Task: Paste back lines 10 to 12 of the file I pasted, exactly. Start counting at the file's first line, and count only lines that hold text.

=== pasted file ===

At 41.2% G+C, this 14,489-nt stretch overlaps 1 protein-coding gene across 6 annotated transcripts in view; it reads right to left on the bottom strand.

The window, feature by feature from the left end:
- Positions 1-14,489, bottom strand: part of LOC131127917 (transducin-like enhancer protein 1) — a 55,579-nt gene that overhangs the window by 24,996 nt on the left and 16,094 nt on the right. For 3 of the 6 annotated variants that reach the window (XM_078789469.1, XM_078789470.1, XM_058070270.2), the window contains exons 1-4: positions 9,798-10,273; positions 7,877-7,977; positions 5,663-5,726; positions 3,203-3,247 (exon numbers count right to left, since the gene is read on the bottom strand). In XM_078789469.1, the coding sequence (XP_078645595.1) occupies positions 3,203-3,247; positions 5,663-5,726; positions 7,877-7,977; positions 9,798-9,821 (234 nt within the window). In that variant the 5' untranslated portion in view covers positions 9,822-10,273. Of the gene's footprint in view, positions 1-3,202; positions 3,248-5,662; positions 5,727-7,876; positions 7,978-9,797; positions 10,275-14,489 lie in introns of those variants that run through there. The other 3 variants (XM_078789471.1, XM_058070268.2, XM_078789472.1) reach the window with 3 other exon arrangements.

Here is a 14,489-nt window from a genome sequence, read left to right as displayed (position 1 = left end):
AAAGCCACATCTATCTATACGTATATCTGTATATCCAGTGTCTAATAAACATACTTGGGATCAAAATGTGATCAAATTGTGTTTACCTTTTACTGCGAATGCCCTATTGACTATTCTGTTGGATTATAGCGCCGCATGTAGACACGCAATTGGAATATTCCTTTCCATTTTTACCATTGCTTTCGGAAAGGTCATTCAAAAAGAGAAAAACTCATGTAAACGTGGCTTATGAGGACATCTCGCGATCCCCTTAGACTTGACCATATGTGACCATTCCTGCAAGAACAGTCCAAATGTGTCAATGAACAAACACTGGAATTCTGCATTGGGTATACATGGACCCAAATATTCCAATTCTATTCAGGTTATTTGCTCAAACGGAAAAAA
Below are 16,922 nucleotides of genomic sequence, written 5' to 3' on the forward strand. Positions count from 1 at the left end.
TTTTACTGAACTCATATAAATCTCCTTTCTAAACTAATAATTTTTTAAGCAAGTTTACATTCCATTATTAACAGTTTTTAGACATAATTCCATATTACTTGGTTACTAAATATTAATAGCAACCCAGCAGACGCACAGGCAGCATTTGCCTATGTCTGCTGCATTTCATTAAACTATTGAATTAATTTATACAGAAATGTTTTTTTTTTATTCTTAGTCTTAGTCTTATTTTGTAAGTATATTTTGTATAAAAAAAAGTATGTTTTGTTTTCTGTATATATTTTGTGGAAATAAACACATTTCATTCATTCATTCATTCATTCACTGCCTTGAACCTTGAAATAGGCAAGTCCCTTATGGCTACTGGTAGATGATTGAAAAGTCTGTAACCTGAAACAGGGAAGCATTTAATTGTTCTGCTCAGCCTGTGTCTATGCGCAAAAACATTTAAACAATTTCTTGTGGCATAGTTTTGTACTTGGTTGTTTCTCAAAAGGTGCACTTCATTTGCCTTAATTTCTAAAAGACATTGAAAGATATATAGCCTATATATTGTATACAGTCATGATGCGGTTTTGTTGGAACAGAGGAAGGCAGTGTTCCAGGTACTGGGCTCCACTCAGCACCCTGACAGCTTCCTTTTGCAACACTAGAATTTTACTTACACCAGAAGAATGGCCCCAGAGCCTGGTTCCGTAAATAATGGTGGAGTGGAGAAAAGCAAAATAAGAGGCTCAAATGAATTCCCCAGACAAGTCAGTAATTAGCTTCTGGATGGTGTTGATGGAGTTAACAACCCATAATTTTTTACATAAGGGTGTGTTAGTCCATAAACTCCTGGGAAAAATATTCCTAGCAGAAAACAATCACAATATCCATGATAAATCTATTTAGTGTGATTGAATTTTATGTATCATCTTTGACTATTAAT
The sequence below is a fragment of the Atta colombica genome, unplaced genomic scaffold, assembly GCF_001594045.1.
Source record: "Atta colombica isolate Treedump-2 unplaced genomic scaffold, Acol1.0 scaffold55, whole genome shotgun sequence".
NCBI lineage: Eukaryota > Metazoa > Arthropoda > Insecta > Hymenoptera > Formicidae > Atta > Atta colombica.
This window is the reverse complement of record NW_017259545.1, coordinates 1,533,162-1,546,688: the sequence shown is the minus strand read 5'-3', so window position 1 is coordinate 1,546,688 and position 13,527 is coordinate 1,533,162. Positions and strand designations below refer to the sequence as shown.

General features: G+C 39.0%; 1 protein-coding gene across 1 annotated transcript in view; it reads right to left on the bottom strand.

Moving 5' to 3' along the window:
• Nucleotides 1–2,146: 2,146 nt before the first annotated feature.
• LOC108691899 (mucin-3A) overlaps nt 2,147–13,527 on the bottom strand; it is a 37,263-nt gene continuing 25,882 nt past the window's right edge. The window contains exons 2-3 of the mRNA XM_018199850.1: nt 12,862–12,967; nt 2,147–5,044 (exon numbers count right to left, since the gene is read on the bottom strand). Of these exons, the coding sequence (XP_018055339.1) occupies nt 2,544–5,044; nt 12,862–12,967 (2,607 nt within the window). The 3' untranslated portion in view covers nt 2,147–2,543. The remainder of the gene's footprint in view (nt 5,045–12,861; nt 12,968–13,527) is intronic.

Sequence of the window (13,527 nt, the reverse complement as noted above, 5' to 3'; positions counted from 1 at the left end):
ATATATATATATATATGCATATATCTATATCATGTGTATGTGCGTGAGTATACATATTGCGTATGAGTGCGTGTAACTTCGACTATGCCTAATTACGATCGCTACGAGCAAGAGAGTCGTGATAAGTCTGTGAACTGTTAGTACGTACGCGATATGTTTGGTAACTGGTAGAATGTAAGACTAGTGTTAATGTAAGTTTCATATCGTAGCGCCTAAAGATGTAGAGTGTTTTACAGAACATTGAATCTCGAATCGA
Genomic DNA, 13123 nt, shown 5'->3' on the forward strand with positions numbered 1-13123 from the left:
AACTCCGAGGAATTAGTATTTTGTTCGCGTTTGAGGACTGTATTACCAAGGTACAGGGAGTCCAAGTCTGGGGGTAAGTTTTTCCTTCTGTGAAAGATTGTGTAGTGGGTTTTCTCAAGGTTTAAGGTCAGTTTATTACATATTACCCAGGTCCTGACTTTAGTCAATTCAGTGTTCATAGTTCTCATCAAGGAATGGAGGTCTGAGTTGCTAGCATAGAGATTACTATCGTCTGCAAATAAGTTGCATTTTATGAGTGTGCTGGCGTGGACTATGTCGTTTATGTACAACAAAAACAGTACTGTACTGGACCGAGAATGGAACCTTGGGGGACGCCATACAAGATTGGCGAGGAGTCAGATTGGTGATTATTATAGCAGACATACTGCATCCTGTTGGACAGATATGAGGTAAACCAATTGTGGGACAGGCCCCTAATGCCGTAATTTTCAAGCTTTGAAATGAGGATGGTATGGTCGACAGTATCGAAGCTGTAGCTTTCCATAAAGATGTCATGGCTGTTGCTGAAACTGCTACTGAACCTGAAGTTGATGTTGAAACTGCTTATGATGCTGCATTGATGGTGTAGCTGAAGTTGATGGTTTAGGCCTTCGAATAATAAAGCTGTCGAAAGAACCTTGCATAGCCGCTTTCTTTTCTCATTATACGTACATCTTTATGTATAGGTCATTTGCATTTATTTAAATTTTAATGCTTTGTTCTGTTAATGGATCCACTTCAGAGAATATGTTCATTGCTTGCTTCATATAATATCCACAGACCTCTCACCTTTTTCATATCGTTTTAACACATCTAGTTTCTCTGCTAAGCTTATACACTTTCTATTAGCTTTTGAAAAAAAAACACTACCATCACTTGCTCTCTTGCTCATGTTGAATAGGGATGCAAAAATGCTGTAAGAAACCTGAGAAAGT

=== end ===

NCBI lineage: Eukaryota > Metazoa > Arthropoda > Insecta > Hymenoptera > Formicidae > Atta > Atta colombica.
This window is the reverse complement of record NW_017259545.1, coordinates 1,533,162-1,546,688: the sequence shown is the minus strand read 5'-3', so window position 1 is coordinate 1,546,688 and position 13,527 is coordinate 1,533,162. Positions and strand designations below refer to the sequence as shown.

General features: G+C 39.0%; 1 protein-coding gene across 1 annotated transcript in view; it reads right to left on the bottom strand.